Whenever it is, the next coronation in Westminster Abbey will, one hopes, not include some of the more recherché features of the last one, in 1953. Charles III, presuming it is he, will sign up to a job rather different from the one his mother took on 60 years ago.
But then, renegotiating the job description takes place every time the throne has a new occupant. It has to: times change and our expectations change with them, and that is how it should be.
Thinking about this, I come to see that every king or queen of England has been the last one to be able to do or assume something or other. We (the people) have imposed a progressively tighter and tighted belt on what we allow each one of them to do. Each reign almost from Æthelstan onwards marks a new tidemark, as it were, in terms of shrinking the role; giving up powers and responsibilities; being expected to be and do less than any predecessor; adapting to what we want from our sovereign, and putting up with it.
Each time, each succession, it has been something else. Every monarch has been the last to get away with something. So, we no longer expect the king or queen to lead us into battle (none since George II), or even be present on the battlefield (George VI). We expect ou sovereign to spend most of his or her reign in England rather than fighting abroad (Henry V) or ‘popping home’ (George I).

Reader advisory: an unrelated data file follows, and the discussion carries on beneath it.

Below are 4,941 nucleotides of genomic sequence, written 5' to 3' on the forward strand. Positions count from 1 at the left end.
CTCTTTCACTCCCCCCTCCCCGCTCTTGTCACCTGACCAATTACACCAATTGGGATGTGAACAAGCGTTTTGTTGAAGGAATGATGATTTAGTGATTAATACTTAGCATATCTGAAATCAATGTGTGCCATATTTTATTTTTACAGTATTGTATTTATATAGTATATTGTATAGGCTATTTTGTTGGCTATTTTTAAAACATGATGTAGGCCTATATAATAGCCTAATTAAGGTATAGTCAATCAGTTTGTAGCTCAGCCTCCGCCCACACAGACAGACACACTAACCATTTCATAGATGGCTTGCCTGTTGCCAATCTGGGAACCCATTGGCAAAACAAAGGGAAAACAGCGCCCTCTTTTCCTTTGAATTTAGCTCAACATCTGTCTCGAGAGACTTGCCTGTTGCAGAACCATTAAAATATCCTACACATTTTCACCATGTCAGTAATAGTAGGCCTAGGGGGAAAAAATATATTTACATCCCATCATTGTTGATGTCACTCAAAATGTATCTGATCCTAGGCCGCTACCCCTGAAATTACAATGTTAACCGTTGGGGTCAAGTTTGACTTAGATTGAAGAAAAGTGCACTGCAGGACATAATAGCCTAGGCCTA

We don’t want any king or queen intervening in a labour dispute (George V) or expressing dislike of a major political party (Victoria). We no longer want any of them to have the power to dissolve Parliament unilaterally (William IV), reconstruct the judicial system for us (Henry II), imprison an opponent (James II) or execute someone (Charles I).
We no longer tolerate monarchs bunking off with a mistress (Edward VIII) or having illegitimate children (William IV, again).
Many functions of the monarchy have, of course, migrated over the years to the concept of the Crwn in Parliament. Things are done now in the name of the Crown, not by the crowned one herself. Such delegation will continue. As it does, the monarchy becomes slimmer and less important in the life of the nation.
We are well past the point where the king or queen has to be politely guided into abdication (Edward VIII) or deposed and exiled (James II), or deposed, imprisoned and murdered (Richard II, Edward V) or deposed, imprisoned and executed (Charles I). The next two coronations will illustrate exactly where the contract between ‘ruler’ and ‘ruled’ has reached along its continuum.
But they will be great shows.